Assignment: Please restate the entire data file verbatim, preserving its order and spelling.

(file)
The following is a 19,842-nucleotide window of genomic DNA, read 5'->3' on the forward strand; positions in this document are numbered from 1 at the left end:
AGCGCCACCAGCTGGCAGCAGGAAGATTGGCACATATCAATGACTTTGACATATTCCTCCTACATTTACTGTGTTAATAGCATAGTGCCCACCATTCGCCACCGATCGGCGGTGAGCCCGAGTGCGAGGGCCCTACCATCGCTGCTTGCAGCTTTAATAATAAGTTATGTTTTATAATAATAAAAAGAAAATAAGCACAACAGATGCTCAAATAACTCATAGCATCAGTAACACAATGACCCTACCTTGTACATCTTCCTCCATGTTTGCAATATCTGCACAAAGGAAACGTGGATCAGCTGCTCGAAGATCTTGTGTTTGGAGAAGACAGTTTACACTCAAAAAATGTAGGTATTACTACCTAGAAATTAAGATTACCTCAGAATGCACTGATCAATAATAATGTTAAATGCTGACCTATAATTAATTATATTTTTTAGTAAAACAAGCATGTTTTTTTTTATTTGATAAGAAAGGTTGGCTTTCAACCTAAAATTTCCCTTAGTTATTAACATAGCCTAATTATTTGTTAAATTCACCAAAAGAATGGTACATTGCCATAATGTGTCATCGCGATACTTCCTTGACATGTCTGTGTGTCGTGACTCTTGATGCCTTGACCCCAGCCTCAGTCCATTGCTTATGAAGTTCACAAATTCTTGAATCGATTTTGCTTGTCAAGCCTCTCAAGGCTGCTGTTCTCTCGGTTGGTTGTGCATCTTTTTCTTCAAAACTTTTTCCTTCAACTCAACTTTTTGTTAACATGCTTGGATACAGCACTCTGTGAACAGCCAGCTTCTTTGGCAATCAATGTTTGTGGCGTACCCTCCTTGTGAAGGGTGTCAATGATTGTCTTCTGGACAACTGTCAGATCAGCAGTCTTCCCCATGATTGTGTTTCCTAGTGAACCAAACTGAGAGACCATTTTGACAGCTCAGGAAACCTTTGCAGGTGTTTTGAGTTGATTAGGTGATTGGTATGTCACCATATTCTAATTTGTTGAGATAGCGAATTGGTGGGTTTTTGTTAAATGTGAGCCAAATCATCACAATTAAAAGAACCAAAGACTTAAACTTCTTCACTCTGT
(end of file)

The following is a 19,842-nucleotide window of genomic DNA, read 5'->3' on the forward strand; positions in this document are numbered from 1 at the left end:
AGCGCCACCAGCTGGCAGCAGGAAGATTGGCACATATCAATGACTTTGACATATTCCTCCTACATTTACTGTGTTAATAGCATAGTGCCCACCATTCGCCACCGATCGGCGGTGAGCCCGAGTGCGAGGGCCCTACCATCGCTGCTTGCAGCTTTAATAATAAGTTATGTTTTATAATAATAAAAAGAAAATAAGCACAACAGATGCTCAAATAACTCATAGCATCAGTAACACAATGACCCTACCTTGTACATCTTCCTCCATGTTTGCAATATCTGCACAAAGGAAACGTGGATCAGCTGCTCGAAGATCTTGTGTTTGGAGAAGACAGTTTACACTCAAAAAATGTAGGTATTACTACCTAGAAATTAAGATTACCTCAGAATGCACTGATCAATAATAATGTTAAATGCTGACCTATAATTAATTATATTTTTTAGTAAAACAAGCATGTTTTTTTTTATTTGATAAGAAAGGTTGGCTTTCAACCTAAAATTTCCCTTAGTTATTAACATAGCCTAATTATTTGTTAAATTCACCAAAAGAATGGTACATTGCCATAATGTGTCATCGCGATACTTCCTTGACATGTCTGTGTGTCGTGACTCTTGATGCCTTGACCCCAGCCTCAGTCCATTGCTTATGAAGTTCACAAATTCTTGAATCGATTTTGCTTGTCAAGCCTCTCAAGGCTGCTGTTCTCTCGGTTGGTTGTGCATCTTTTTCTTCAAAACTTTTTCCTTCAACTCAACTTTTTGTTAACATGCTTGGATACAGCACTCTGTGAACAGCCAGCTTCTTTGGCAATCAATGTTTGTGGCGTACCCTCCTTGTGAAGGGTGTCAATGATTGTCTTCTGGACAACTGTCAGATCAGCAGTCTTCCCCATGATTGTGTTTCCTAGTGAACCAAACTGAGAGACCATTTTGACAGCTCAGGAAACCTTTGCAGGTGTTTTGAGTTGATTAGGTGATTGGTATGTCACCATATTCTAATTTGTTGAGATAGCGAATTGGTGGGTTTTTGTTAAATGTGAGCCAAATCATCACAATTAAAAGAACCAAAGACTTAAACTTCTTCACTCTGT